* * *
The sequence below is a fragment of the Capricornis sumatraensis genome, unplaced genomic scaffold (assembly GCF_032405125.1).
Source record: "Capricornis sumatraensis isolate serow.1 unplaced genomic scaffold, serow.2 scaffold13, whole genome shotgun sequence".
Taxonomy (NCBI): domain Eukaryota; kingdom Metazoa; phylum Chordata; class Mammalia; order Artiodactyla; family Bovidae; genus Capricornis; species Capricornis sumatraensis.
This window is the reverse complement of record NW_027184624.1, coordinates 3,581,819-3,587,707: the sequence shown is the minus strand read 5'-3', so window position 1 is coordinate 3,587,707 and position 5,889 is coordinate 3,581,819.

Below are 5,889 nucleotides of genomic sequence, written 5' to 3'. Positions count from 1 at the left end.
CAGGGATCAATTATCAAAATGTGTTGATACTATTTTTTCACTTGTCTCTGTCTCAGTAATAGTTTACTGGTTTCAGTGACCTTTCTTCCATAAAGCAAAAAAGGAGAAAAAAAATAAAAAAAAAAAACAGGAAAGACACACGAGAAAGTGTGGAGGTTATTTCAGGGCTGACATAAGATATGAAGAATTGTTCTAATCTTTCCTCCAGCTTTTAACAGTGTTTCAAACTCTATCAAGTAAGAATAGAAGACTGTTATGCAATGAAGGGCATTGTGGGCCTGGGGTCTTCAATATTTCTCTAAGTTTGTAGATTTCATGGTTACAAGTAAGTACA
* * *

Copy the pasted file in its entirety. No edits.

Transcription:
The sequence below is a fragment of the Capricornis sumatraensis genome, unplaced genomic scaffold (assembly GCF_032405125.1).
Source record: "Capricornis sumatraensis isolate serow.1 unplaced genomic scaffold, serow.2 scaffold13, whole genome shotgun sequence".
Taxonomy (NCBI): domain Eukaryota; kingdom Metazoa; phylum Chordata; class Mammalia; order Artiodactyla; family Bovidae; genus Capricornis; species Capricornis sumatraensis.
This window is the reverse complement of record NW_027184624.1, coordinates 3,581,819-3,587,707: the sequence shown is the minus strand read 5'-3', so window position 1 is coordinate 3,587,707 and position 5,889 is coordinate 3,581,819.

Below are 5,889 nucleotides of genomic sequence, written 5' to 3'. Positions count from 1 at the left end.
CAGGGATCAATTATCAAAATGTGTTGATACTATTTTTTCACTTGTCTCTGTCTCAGTAATAGTTTACTGGTTTCAGTGACCTTTCTTCCATAAAGCAAAAAAGGAGAAAAAAAATAAAAAAAAAAAACAGGAAAGACACACGAGAAAGTGTGGAGGTTATTTCAGGGCTGACATAAGATATGAAGAATTGTTCTAATCTTTCCTCCAGCTTTTAACAGTGTTTCAAACTCTATCAAGTAAGAATAGAAGACTGTTATGCAATGAAGGGCATTGTGGGCCTGGGGTCTTCAATATTTCTCTAAGTTTGTAGATTTCATGGTTACAAGTAAGTACA